Review of “No Time to Die”

James Bond (Daniel Craig) and Madeleine Swann (Lea Seydoux) are enjoying their lives together after Bond has left MI6. While visiting the grave of Vesper Lynd, a bomb destroys her tomb and a group of assassins, led by a killer with a bionic eye named Primo (Dali Benssalah), attack the couple in Bond’s bulletproof and well-armored car. A call from Ernst Blofeld (Christoph Waltz), who is in an ultra-high security prison, suggests Swan is the reason for the attack. Bond leaves Swann as he no longer trusts her. Five years later, Bond is in the Bahamas, still retired, when he’s approached by CIA operative Felix Leiter (Jeffrey Wright) and another agent Logan Ash (Billy Magnussen) about Russian biochemist Dr. Valdo Obruchev (David Dencik) who was recently abducted by from a secret lab in London. While Leiter and Ash want his help, newly minted 007 Nomi (Lashana Lynch) wants Bond to stay out of it. Obruchev was working on a strain of virus that could be targeted to a specific person’s DNA, making it a nearly perfect weapon for political assassination. The virus research is an off-the-books project overseen by MI6 head Gareth Mallory, aka M (Ralph Fiennes). Obruchev is now able to modify it to kill not only a specific person, but anyone related to the target. Recent DNA database hacks suggest someone is building a worldwide hit list. Swann is a psychotherapist that works with MI6 in questioning Blofeld. She is approached by someone from her past, Lyutsifer Safin (Rami Malek), who is scarred, visibly and emotionally, is looking for her help and not giving her much choice.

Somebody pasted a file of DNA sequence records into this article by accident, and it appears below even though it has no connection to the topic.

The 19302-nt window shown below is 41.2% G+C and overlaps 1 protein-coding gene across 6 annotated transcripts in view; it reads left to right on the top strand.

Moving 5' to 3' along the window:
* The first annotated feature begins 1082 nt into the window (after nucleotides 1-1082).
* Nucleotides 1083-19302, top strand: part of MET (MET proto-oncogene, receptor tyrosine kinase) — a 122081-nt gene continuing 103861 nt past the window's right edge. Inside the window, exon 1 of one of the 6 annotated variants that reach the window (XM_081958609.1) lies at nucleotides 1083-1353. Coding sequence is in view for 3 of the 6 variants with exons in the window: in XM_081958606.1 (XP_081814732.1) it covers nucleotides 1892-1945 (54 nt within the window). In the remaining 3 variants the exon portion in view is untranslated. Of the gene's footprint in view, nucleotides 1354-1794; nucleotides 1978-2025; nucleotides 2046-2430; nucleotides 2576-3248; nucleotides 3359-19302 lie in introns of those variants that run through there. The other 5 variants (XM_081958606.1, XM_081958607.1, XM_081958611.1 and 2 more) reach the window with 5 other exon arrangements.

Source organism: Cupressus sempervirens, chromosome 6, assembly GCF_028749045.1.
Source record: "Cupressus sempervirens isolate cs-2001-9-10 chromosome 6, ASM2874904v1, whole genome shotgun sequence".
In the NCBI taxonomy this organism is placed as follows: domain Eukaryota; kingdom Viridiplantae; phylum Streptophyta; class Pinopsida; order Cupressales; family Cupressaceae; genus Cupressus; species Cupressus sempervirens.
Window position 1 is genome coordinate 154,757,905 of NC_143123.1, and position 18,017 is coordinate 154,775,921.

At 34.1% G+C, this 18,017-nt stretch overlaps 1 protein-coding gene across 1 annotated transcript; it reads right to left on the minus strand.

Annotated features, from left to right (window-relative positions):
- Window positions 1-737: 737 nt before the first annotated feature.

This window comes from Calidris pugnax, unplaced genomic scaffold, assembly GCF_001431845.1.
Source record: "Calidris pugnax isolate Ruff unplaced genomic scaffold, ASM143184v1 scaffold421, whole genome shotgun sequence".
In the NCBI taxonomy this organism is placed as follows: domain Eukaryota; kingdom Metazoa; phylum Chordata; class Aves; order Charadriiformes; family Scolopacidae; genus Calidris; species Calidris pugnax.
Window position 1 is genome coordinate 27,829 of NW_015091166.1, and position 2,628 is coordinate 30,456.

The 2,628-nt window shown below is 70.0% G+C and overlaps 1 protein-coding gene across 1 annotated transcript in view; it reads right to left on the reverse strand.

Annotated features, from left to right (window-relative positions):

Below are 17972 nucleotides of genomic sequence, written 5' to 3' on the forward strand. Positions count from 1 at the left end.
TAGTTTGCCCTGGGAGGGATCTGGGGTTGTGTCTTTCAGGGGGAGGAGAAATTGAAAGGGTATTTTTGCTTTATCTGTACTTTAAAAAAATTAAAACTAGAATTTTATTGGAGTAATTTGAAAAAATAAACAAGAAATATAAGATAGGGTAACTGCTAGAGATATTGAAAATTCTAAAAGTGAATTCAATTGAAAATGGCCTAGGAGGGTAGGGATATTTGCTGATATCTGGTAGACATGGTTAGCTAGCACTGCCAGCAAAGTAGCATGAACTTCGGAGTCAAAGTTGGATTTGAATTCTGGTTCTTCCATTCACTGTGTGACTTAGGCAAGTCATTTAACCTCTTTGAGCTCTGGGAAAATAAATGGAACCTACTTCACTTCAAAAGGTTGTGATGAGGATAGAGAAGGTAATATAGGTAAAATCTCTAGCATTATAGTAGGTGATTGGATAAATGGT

Daniel Craig is my “James Bond.” I’ve seen Connery, Moore and the rest, but Craig is the only one I’ve seen all his Bond performances in a theater. I like that Craig looks like he’s been in a fight as well as looking like he’s lost a few. Connery and the rest all looked too soft to be tested, bitter, world-weary secret agents. Craig looks like he’s been through some difficult stuff and has paid the price for his loyalty to her majesty’s secret service. I have also enjoyed the emotional thread that’s run through all of Craig’s Bond films starting with “Casino Royale.” The death of Vesper Lynd (Eva Green) was the kind of devastating loss only seen once in the history of the franchise, “In Her Majesty’s Secret Service” from 1969. While Bond’s reaction to the loss is a minor plot point in the next film, it is quickly forgotten as the story of “Diamonds are Forever” moves on. Craig’s Bond has been dealing with Vesper’s loss for most of his outings. It’s the only time a series of Bond films have been this connected. That connection has been both a strength and a weakness of the last five films.

Daniel Craig gets a rousing story for his final outing as Bond. There is giant action set pieces, beautiful but deadly women, twisted villains and the fate of world hanging in the balance. It’s everything one expects in a Bond movie, but I could have done with a little less.